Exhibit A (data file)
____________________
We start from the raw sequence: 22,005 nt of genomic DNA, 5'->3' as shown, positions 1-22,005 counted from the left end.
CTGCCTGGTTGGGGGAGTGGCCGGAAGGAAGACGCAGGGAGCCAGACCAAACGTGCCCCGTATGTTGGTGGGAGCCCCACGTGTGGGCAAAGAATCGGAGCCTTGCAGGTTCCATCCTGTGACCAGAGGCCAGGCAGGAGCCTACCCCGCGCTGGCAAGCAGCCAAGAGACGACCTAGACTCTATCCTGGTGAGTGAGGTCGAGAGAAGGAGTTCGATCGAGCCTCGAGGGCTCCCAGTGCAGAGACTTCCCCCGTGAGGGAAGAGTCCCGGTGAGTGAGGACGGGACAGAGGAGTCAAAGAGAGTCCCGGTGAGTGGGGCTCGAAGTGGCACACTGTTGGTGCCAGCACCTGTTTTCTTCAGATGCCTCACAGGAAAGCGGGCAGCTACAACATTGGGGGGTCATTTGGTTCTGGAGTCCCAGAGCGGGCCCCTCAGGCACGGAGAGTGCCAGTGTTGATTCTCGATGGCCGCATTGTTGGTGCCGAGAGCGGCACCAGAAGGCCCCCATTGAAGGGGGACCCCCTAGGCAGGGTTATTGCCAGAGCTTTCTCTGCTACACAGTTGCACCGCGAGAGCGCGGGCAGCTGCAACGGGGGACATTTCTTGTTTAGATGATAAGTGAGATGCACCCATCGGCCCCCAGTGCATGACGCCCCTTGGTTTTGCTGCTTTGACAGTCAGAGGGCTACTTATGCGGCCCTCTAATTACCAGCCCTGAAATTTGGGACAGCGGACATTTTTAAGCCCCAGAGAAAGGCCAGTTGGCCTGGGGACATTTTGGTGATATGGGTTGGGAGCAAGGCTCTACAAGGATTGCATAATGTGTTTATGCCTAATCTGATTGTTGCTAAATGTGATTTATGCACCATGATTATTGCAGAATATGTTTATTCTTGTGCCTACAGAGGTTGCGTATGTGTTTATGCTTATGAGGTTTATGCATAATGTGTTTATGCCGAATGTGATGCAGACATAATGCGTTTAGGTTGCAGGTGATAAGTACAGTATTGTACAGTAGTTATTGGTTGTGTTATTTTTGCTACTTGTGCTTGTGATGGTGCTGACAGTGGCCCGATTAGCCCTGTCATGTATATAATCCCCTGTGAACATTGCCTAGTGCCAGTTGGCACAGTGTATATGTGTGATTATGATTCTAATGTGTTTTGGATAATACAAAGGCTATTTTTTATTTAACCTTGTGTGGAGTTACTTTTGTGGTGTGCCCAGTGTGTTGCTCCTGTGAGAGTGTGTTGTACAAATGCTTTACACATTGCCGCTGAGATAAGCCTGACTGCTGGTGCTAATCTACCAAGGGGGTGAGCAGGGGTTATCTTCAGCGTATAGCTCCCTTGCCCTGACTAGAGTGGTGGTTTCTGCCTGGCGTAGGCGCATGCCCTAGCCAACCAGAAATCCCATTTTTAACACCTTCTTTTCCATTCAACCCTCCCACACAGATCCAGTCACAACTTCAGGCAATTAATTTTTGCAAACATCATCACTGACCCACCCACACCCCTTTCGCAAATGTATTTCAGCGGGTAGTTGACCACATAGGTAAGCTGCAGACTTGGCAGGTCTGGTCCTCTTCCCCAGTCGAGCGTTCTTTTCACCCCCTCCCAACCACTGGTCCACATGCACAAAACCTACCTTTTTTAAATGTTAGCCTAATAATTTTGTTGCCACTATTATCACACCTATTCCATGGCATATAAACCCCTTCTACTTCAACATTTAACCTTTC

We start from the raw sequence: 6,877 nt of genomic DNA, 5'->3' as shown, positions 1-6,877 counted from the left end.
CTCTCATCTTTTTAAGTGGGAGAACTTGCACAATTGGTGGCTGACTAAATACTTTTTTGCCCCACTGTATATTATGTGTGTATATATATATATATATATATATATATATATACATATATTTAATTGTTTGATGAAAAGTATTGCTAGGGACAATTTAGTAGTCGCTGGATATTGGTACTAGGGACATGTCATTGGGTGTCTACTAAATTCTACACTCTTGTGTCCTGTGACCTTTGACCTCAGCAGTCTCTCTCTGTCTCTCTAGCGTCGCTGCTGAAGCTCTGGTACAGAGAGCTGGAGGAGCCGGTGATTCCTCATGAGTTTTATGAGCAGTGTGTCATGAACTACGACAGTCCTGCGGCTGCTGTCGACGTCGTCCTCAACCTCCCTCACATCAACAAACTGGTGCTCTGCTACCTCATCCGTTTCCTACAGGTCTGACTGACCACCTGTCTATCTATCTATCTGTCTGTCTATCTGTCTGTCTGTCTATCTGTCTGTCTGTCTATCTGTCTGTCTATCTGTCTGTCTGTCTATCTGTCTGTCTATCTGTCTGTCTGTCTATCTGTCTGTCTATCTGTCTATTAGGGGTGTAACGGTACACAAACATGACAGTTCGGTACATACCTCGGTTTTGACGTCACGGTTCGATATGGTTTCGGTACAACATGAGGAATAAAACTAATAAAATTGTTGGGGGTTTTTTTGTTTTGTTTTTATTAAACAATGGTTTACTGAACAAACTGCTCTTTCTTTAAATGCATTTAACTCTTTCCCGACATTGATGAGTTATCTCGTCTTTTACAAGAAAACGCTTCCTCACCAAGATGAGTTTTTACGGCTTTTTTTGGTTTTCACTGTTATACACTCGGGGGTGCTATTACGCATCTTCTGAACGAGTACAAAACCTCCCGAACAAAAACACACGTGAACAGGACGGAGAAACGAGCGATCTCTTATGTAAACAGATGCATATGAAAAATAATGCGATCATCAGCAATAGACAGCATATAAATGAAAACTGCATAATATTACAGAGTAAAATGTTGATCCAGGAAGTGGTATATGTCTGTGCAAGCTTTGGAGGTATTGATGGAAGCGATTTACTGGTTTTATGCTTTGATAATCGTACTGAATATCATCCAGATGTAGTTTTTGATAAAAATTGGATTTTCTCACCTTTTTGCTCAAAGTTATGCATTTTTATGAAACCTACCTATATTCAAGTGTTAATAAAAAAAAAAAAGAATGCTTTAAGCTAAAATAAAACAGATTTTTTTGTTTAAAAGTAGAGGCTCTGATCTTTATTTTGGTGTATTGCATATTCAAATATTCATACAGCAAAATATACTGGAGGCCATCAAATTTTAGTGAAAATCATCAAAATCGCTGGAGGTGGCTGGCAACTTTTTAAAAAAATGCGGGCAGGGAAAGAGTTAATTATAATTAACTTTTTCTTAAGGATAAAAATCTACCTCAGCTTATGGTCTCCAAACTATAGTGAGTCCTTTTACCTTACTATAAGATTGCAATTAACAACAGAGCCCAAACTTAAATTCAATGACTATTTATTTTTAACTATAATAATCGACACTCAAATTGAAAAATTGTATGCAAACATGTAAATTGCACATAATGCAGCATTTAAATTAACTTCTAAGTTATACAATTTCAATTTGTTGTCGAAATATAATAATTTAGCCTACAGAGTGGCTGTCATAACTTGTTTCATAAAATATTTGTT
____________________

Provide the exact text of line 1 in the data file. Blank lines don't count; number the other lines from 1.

We start from the raw sequence: 22,005 nt of genomic DNA, 5'->3' as shown, positions 1-22,005 counted from the left end.